I just don't know how to feel about all of this and reconcile it in my mind.  I just don't know and I want to stop with the going back and forth feelings.

 

So I guess I just want to know what others have done and have felt about similar experiences and how you've dealt with the feelings.

 

I apologize, I know I'm rambling.  It's my conflicting feelings and the struggle with that.  We just did my dad's taxes, the last ones and seeing deceased on the screen just set me off.  The next thing to tackle is their home and I just dread this so much, it feels like giving them up and away and it's hard to let go.  

 

I wish my parents had spent every last dime on themselves.  It would have made it easier than having these awful decisions left after a loss. 


dayn2nite
Posted: Monday, April 1, 2013 4:27 PM
Joined: 12/18/2011
Posts: 3097


I think the stairs issue IS important.  What you are doing is looking into the future and trying to accommodate for that NOW, which any child would be thankful for.

You could try the old pros and cons lists, but what stands out to me about your dilemma is you need a barrier-free home in the future and not only your condo but your parents' house doesn't fit that need.

This has less to do with money and more to do with you trying to be proactive and plan for old age and your daughter should be understanding of that.  What all of us would have given for our parents to have planned!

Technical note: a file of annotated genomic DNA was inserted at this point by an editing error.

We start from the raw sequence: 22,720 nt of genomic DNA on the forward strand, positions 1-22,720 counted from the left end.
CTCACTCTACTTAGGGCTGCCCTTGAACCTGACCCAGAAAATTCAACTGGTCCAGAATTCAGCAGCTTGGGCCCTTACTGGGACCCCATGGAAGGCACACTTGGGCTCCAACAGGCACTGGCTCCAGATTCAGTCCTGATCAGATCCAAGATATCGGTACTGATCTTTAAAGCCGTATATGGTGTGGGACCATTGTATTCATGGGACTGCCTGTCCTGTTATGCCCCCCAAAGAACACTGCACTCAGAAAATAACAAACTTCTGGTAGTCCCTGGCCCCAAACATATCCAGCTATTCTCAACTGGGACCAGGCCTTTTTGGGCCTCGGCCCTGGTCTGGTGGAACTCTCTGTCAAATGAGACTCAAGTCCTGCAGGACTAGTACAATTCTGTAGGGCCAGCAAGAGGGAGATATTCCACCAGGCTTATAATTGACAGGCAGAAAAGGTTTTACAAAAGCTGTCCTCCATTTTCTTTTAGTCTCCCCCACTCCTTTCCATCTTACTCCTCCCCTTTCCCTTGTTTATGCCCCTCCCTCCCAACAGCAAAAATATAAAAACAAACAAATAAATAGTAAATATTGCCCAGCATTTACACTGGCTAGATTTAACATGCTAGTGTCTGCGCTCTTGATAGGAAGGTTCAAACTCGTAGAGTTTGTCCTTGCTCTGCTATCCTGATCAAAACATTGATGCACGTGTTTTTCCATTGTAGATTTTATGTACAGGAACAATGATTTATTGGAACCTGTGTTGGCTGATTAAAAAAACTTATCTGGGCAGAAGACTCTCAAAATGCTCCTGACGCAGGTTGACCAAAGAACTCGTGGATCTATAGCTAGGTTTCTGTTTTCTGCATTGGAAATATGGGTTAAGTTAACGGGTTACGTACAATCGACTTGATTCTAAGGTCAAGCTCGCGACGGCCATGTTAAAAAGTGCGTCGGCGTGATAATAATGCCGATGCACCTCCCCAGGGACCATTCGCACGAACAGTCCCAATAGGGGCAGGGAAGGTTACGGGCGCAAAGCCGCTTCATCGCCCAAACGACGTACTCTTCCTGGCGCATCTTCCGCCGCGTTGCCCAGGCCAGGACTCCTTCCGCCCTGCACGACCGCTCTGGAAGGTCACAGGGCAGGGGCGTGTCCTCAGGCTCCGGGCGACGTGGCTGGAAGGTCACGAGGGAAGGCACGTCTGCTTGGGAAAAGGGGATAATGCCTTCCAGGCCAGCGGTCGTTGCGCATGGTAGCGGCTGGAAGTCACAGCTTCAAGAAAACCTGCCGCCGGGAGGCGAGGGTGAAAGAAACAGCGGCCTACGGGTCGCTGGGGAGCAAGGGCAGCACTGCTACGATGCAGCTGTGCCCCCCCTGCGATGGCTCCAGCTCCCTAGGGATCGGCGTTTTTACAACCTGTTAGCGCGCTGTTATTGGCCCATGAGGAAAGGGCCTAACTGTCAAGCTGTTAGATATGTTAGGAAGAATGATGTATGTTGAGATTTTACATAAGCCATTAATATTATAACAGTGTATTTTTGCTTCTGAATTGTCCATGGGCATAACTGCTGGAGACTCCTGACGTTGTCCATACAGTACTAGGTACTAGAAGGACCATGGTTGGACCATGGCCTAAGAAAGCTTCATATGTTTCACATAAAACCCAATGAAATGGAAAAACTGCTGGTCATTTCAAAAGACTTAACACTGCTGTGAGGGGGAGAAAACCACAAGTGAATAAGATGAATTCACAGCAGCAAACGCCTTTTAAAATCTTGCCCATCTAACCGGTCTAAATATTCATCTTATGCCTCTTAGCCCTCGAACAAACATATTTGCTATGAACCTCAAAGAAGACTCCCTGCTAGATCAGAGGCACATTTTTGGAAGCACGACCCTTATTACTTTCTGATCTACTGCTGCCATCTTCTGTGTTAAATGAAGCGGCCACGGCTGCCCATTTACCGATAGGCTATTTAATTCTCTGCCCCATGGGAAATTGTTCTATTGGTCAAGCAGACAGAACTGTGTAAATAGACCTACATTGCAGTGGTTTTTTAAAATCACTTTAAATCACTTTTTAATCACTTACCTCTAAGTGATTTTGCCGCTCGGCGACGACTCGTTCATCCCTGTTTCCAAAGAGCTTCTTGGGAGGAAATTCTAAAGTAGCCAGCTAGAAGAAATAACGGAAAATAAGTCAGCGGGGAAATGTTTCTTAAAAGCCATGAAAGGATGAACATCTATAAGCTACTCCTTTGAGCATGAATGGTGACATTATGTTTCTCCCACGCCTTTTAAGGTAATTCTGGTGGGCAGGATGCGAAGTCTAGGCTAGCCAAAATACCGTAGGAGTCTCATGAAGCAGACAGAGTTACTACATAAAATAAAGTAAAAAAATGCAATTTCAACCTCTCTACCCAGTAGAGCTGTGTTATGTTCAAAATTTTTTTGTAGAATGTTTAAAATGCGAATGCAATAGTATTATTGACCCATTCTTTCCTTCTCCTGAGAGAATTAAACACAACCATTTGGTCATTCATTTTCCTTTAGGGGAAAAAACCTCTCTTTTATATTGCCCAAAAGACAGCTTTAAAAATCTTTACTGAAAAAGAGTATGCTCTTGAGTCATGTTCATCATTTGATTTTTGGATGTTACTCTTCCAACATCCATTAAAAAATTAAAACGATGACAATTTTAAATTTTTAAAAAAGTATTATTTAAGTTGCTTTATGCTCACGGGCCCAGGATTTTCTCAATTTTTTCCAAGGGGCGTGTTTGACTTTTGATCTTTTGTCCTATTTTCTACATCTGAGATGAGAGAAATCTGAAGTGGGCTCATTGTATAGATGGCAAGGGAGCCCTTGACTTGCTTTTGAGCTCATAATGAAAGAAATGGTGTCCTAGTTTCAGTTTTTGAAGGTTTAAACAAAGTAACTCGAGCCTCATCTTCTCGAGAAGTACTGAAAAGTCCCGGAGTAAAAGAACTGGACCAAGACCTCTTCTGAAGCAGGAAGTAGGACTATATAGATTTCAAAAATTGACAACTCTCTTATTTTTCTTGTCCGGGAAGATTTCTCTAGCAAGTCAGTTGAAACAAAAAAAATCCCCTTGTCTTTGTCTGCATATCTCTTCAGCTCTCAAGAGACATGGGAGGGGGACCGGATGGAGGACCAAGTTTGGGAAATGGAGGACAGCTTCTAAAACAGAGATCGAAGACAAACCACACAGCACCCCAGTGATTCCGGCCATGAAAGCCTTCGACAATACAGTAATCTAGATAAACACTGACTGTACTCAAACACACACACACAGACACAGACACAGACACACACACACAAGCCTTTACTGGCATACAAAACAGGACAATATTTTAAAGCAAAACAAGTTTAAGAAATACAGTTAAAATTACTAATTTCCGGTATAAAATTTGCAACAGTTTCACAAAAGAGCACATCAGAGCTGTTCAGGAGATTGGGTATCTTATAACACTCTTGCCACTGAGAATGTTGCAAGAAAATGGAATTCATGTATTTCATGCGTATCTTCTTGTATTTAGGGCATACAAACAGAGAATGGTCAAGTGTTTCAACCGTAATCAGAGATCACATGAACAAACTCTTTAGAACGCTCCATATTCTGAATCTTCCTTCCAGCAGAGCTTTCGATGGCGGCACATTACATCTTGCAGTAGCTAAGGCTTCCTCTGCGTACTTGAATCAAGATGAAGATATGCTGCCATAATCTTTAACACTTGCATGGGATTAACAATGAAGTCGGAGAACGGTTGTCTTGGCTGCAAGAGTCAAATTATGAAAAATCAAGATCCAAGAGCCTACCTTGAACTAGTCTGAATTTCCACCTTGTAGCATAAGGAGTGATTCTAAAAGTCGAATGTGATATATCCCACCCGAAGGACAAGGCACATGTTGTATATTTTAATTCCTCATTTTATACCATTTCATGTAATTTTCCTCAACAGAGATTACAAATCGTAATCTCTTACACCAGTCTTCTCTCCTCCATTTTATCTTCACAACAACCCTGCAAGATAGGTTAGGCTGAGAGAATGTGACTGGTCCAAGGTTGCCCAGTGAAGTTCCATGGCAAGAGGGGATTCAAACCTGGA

Well-maintained homes begin to have problems again, iffy neighborhoods deteriorate much of the time, and I think it might benefit you more to sell the house because it will enable you to pay off your current mortgage now, free up money for savings and then the condo can be sold to purchase a totally barrier-free home.

 

 


MLB61
Posted: Monday, April 1, 2013 6:08 PM
Joined: 12/2/2011
Posts: 726


Oh, KML -- So many things ran through my mind when I read your post.  I'll try to put my thoughts into words.  First, there are no right answers and everyone's situation is different, so take what I say with a grain of salt.

 

My parents' house is still empty after almost 4 years.  They passed away almost a year ago.  It is just me and my sibling.  Neither of us lived in the house.  My parents moved there in retirement.  Still, it has taken us years to clean it out.  Our parents' whole lives were in every inch of that house.  My sibling wanted to keep it, but then, came to the conclusion, as I had, that it wasn't practical.  The bills still need to be paid, and there is always maintenance.  An empty house is a worry. When the estate is finalized in the next few months, we will put it on the market.  I think I am finally ready.  I think it will be a relief, but sad.  It means we are moving on with our lives without our parents.  

 

Even though we have cleaned out their personal things and items that we want to keep, it still feels like them.  I can still imagine them walking through the door or sitting in a chair.  I'm crying as I write this.  That's what I don't want to give up -- the memories of my kids with their grandparents in that house.  But I still have those memories even though we won't have the house.

 

I guess what I am saying is that I think you should sell the house.  It's a tough step to take, but it makes the most sense.  An empty house will deteriorate and cost money. Then you have the ownership issues.  If you and your sibling own the house together, who pays for what and who is responsible for what?  It can become very sticky.  

 

I understand when you say you don't want to profit from your parents' deaths.  I feel the same way.  I am uncomfortable with the fact that they left me and my sibling with anything, but I think it would have made them happy.